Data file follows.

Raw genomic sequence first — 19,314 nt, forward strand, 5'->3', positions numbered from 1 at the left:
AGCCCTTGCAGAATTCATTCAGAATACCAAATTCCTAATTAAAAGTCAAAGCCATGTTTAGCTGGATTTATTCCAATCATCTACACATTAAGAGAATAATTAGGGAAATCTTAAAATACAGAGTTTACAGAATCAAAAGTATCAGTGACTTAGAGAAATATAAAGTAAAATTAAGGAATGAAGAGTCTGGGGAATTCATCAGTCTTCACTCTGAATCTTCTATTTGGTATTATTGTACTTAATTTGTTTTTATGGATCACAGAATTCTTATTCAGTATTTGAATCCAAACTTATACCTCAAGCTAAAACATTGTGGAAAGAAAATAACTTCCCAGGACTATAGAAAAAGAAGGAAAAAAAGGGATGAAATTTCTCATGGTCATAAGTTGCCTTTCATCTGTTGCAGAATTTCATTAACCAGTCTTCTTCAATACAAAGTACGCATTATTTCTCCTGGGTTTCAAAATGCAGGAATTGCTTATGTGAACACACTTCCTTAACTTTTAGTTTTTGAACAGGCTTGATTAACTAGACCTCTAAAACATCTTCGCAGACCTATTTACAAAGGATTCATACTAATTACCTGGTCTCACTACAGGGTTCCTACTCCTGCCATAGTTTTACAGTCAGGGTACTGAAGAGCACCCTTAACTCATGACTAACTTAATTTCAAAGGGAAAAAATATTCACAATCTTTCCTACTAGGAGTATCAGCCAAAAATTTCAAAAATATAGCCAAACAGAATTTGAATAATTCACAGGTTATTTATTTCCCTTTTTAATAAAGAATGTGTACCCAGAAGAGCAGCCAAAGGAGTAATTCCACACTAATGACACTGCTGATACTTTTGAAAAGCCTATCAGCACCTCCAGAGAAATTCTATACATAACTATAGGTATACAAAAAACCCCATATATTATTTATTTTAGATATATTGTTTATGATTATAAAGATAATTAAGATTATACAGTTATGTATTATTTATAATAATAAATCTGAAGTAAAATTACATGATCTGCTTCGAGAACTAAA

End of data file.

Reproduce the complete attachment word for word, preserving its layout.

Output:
Raw genomic sequence first — 19,314 nt, forward strand, 5'->3', positions numbered from 1 at the left:
AGCCCTTGCAGAATTCATTCAGAATACCAAATTCCTAATTAAAAGTCAAAGCCATGTTTAGCTGGATTTATTCCAATCATCTACACATTAAGAGAATAATTAGGGAAATCTTAAAATACAGAGTTTACAGAATCAAAAGTATCAGTGACTTAGAGAAATATAAAGTAAAATTAAGGAATGAAGAGTCTGGGGAATTCATCAGTCTTCACTCTGAATCTTCTATTTGGTATTATTGTACTTAATTTGTTTTTATGGATCACAGAATTCTTATTCAGTATTTGAATCCAAACTTATACCTCAAGCTAAAACATTGTGGAAAGAAAATAACTTCCCAGGACTATAGAAAAAGAAGGAAAAAAAGGGATGAAATTTCTCATGGTCATAAGTTGCCTTTCATCTGTTGCAGAATTTCATTAACCAGTCTTCTTCAATACAAAGTACGCATTATTTCTCCTGGGTTTCAAAATGCAGGAATTGCTTATGTGAACACACTTCCTTAACTTTTAGTTTTTGAACAGGCTTGATTAACTAGACCTCTAAAACATCTTCGCAGACCTATTTACAAAGGATTCATACTAATTACCTGGTCTCACTACAGGGTTCCTACTCCTGCCATAGTTTTACAGTCAGGGTACTGAAGAGCACCCTTAACTCATGACTAACTTAATTTCAAAGGGAAAAAATATTCACAATCTTTCCTACTAGGAGTATCAGCCAAAAATTTCAAAAATATAGCCAAACAGAATTTGAATAATTCACAGGTTATTTATTTCCCTTTTTAATAAAGAATGTGTACCCAGAAGAGCAGCCAAAGGAGTAATTCCACACTAATGACACTGCTGATACTTTTGAAAAGCCTATCAGCACCTCCAGAGAAATTCTATACATAACTATAGGTATACAAAAAACCCCATATATTATTTATTTTAGATATATTGTTTATGATTATAAAGATAATTAAGATTATACAGTTATGTATTATTTATAATAATAAATCTGAAGTAAAATTACATGATCTGCTTCGAGAACTAAA